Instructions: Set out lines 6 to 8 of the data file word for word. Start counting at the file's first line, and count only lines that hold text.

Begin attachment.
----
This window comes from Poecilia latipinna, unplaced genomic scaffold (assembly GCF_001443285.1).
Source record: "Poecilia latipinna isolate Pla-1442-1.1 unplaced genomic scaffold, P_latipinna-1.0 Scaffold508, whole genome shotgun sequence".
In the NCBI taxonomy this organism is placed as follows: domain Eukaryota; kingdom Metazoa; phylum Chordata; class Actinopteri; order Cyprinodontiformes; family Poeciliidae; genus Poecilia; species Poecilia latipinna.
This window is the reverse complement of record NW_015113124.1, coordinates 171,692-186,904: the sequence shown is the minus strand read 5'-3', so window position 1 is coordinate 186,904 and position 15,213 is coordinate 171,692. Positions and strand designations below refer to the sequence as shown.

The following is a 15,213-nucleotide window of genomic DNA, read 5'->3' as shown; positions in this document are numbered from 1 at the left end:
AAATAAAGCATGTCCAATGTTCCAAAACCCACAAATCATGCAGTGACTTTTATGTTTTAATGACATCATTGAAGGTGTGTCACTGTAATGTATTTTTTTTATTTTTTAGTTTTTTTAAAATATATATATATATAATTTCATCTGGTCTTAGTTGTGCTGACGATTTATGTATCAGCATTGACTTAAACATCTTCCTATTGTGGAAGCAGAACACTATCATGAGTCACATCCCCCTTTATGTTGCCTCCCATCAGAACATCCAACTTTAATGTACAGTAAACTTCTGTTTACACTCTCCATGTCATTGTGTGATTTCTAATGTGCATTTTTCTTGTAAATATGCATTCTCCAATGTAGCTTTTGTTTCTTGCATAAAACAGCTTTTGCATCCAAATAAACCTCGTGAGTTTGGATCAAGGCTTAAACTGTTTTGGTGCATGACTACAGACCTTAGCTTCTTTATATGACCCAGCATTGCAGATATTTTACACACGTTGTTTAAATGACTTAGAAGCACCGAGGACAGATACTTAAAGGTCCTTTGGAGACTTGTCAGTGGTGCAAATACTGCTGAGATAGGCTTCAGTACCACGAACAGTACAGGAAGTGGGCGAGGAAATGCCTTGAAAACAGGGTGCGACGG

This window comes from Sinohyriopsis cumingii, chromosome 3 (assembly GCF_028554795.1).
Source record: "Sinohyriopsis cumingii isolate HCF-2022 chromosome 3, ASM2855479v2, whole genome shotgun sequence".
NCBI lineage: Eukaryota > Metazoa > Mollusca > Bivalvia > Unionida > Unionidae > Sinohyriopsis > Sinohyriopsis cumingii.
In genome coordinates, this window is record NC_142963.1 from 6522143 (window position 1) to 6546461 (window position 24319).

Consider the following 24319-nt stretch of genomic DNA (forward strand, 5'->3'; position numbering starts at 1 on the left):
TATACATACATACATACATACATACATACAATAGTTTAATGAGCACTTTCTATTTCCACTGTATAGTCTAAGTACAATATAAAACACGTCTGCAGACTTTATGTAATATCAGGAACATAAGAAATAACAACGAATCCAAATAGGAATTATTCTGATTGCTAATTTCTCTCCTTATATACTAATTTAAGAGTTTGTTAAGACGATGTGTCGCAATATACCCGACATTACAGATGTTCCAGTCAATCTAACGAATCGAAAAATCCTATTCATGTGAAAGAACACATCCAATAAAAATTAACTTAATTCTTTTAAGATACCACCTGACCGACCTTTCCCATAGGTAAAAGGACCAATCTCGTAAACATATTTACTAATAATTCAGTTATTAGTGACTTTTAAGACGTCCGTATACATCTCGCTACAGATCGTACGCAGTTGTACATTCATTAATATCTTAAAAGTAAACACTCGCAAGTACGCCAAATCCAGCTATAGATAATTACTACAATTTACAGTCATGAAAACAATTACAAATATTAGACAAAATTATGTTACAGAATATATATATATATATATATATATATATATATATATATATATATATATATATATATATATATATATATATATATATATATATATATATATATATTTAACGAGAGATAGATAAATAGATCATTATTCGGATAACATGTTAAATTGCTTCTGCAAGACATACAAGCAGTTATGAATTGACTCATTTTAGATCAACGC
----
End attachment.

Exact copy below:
AAATAAAGCATGTCCAATGTTCCAAAACCCACAAATCATGCAGTGACTTTTATGTTTTAATGACATCATTGAAGGTGTGTCACTGTAATGTATTTTTTTTATTTTTTAGTTTTTTTAAAATATATATATATATAATTTCATCTGGTCTTAGTTGTGCTGACGATTTATGTATCAGCATTGACTTAAACATCTTCCTATTGTGGAAGCAGAACACTATCATGAGTCACATCCCCCTTTATGTTGCCTCCCATCAGAACATCCAACTTTAATGTACAGTAAACTTCTGTTTACACTCTCCATGTCATTGTGTGATTTCTAATGTGCATTTTTCTTGTAAATATGCATTCTCCAATGTAGCTTTTGTTTCTTGCATAAAACAGCTTTTGCATCCAAATAAACCTCGTGAGTTTGGATCAAGGCTTAAACTGTTTTGGTGCATGACTACAGACCTTAGCTTCTTTATATGACCCAGCATTGCAGATATTTTACACACGTTGTTTAAATGACTTAGAAGCACCGAGGACAGATACTTAAAGGTCCTTTGGAGACTTGTCAGTGGTGCAAATACTGCTGAGATAGGCTTCAGTACCACGAACAGTACAGGAAGTGGGCGAGGAAATGCCTTGAAAACAGGGTGCGACGG

This window comes from Sinohyriopsis cumingii, chromosome 3 (assembly GCF_028554795.1).
Source record: "Sinohyriopsis cumingii isolate HCF-2022 chromosome 3, ASM2855479v2, whole genome shotgun sequence".